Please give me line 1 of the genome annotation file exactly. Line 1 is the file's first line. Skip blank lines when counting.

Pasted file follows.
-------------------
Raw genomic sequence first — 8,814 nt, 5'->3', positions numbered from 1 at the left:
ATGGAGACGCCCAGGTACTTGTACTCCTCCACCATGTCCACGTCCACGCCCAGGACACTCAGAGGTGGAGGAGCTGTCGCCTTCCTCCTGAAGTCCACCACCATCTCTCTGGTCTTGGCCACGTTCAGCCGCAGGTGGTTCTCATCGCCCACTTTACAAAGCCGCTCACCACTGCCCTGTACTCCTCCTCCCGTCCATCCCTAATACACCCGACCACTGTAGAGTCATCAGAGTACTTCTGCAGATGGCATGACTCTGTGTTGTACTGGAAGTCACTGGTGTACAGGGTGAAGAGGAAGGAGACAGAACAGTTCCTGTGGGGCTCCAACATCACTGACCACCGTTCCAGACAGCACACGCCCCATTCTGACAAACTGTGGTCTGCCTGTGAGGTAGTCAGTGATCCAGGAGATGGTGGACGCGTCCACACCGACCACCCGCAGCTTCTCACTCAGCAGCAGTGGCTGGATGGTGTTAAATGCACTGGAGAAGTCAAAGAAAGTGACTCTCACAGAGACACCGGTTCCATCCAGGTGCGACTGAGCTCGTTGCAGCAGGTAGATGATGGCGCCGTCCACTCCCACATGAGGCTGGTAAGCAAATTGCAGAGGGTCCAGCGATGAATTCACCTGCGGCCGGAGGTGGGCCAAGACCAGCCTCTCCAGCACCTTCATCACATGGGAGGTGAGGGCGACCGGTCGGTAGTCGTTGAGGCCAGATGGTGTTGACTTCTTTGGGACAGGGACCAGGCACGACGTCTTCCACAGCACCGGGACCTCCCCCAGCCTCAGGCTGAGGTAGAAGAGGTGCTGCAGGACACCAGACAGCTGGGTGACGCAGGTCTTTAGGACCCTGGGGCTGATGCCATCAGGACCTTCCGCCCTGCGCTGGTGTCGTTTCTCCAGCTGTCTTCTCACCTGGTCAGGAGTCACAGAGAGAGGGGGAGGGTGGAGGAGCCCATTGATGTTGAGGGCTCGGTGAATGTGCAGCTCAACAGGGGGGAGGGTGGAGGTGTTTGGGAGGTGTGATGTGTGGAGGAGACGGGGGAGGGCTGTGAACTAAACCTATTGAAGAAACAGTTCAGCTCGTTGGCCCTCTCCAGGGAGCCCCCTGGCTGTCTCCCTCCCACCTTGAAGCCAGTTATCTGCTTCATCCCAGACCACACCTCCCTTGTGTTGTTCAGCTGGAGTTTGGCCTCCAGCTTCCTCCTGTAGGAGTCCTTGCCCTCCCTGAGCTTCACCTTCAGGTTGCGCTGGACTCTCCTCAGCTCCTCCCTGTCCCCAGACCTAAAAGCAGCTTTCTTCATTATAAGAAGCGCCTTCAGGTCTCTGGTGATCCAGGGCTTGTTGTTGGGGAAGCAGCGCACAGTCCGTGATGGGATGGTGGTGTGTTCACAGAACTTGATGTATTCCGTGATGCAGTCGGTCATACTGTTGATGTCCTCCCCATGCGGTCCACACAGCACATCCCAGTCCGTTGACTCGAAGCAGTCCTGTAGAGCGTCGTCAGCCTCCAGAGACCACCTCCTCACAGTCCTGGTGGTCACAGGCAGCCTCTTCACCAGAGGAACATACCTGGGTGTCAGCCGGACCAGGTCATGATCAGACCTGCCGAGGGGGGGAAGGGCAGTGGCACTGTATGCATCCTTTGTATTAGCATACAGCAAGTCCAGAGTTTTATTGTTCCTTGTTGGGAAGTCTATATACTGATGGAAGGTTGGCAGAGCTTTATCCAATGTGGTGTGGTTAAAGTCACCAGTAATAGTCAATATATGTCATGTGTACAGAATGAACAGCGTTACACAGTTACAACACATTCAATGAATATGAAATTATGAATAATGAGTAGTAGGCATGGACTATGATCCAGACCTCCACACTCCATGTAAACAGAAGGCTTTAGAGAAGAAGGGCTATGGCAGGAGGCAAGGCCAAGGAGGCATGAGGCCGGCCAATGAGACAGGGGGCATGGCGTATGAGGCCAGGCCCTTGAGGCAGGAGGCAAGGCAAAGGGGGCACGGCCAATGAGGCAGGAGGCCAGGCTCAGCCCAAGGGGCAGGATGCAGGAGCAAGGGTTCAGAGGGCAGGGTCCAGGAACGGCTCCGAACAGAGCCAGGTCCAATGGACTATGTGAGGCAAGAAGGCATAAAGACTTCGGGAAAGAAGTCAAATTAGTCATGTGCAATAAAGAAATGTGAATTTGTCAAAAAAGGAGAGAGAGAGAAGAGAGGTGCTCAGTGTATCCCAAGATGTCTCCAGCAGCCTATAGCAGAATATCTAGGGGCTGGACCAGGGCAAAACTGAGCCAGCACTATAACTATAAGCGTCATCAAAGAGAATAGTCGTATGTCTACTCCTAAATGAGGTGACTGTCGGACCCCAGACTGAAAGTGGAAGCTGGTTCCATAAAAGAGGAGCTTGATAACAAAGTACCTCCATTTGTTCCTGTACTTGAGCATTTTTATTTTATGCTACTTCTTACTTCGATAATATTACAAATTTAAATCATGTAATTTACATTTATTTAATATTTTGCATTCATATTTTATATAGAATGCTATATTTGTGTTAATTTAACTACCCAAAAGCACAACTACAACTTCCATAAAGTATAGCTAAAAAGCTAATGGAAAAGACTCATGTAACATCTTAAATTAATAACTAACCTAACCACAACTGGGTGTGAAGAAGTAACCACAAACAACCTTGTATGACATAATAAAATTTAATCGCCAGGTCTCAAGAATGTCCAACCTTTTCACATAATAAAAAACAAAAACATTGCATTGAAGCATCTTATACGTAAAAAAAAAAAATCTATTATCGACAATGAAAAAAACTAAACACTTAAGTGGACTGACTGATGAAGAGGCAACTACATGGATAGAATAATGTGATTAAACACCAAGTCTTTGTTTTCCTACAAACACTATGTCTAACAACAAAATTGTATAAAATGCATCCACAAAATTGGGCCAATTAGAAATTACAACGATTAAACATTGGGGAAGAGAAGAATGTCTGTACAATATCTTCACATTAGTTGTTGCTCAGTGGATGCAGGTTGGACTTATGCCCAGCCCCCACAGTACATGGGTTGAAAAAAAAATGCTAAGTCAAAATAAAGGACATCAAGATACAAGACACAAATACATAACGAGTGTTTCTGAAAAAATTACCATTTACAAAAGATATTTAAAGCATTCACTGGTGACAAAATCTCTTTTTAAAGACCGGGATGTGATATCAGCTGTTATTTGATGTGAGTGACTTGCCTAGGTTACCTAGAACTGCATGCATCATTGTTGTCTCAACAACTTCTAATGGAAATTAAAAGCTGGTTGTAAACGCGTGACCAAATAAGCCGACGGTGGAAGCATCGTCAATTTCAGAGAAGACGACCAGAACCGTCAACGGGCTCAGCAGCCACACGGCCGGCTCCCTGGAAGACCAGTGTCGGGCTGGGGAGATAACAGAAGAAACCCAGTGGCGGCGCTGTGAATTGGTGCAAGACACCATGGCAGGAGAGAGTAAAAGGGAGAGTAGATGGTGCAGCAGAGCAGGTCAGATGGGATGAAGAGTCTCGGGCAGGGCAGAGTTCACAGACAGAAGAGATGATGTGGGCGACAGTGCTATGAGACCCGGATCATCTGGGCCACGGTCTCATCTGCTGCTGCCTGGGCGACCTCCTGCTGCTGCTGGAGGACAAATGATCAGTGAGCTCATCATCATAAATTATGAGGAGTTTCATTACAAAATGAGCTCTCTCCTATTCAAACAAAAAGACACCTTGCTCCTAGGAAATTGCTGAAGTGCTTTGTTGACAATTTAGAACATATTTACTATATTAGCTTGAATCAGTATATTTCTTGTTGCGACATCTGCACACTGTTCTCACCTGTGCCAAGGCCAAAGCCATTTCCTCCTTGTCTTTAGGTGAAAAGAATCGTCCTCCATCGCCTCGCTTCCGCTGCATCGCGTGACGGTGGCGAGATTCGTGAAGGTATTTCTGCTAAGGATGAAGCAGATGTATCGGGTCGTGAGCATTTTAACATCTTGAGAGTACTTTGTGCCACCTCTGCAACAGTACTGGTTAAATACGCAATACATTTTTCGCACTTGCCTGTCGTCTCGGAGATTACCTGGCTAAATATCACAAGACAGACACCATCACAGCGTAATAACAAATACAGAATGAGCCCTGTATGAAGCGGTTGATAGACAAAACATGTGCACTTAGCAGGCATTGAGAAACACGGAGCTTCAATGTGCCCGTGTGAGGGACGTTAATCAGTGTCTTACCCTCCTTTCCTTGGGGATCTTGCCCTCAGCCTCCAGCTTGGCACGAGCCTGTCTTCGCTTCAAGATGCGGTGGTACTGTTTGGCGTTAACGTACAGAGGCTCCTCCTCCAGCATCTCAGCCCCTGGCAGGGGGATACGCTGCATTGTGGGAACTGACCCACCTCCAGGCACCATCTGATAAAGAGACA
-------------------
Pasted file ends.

Raw genomic sequence first — 8,814 nt, 5'->3', positions numbered from 1 at the left: